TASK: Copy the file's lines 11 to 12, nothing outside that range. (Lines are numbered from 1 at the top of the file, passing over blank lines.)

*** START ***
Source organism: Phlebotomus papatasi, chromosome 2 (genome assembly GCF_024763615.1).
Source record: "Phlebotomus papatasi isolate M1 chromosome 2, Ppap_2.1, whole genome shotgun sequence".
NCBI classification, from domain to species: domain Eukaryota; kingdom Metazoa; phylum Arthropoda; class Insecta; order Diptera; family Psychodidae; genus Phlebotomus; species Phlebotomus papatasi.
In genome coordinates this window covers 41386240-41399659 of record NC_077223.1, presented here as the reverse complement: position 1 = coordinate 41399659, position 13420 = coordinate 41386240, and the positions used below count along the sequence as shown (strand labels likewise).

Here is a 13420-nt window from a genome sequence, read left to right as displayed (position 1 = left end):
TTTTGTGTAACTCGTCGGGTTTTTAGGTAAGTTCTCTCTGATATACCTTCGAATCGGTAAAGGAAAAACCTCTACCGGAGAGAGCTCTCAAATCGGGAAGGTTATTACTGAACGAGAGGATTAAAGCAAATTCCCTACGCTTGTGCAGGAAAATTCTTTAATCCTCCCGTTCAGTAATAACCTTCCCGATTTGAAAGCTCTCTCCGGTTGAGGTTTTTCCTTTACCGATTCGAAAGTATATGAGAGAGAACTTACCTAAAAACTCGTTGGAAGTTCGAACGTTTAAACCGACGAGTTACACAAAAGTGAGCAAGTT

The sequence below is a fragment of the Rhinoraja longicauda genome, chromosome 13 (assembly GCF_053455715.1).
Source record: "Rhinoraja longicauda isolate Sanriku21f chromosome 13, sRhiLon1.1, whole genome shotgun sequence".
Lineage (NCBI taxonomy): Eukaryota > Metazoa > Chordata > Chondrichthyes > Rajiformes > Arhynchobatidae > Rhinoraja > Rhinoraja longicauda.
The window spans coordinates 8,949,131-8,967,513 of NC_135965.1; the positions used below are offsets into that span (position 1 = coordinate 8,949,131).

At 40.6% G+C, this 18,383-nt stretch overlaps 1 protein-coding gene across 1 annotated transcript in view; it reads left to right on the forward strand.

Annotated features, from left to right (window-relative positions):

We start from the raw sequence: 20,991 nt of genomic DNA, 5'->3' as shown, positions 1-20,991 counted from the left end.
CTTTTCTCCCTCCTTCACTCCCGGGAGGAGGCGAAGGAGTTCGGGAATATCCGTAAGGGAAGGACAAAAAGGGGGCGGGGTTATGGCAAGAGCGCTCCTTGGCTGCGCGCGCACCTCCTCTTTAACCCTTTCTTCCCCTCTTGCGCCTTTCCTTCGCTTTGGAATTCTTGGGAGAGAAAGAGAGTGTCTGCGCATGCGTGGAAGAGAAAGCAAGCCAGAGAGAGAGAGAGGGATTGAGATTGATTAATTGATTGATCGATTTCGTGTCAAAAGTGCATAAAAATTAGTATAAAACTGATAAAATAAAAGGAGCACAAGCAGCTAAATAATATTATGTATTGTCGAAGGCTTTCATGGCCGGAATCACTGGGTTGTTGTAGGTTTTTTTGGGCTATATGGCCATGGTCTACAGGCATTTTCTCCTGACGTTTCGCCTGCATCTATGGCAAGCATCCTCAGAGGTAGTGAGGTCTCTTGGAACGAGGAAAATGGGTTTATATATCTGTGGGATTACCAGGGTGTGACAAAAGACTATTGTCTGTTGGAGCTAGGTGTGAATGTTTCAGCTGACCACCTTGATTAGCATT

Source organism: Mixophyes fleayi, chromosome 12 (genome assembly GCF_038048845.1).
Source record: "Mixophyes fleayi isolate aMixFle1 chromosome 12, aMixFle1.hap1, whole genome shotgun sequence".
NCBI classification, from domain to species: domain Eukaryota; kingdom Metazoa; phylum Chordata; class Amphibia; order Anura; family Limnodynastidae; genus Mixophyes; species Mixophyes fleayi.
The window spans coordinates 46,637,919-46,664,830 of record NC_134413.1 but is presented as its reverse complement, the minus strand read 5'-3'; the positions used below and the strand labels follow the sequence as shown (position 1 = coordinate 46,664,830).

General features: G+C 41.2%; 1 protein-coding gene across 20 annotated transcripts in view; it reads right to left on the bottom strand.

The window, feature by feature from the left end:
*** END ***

At 40.6% G+C, this 18,383-nt stretch overlaps 1 protein-coding gene across 1 annotated transcript in view; it reads left to right on the forward strand.

Annotated features, from left to right (window-relative positions):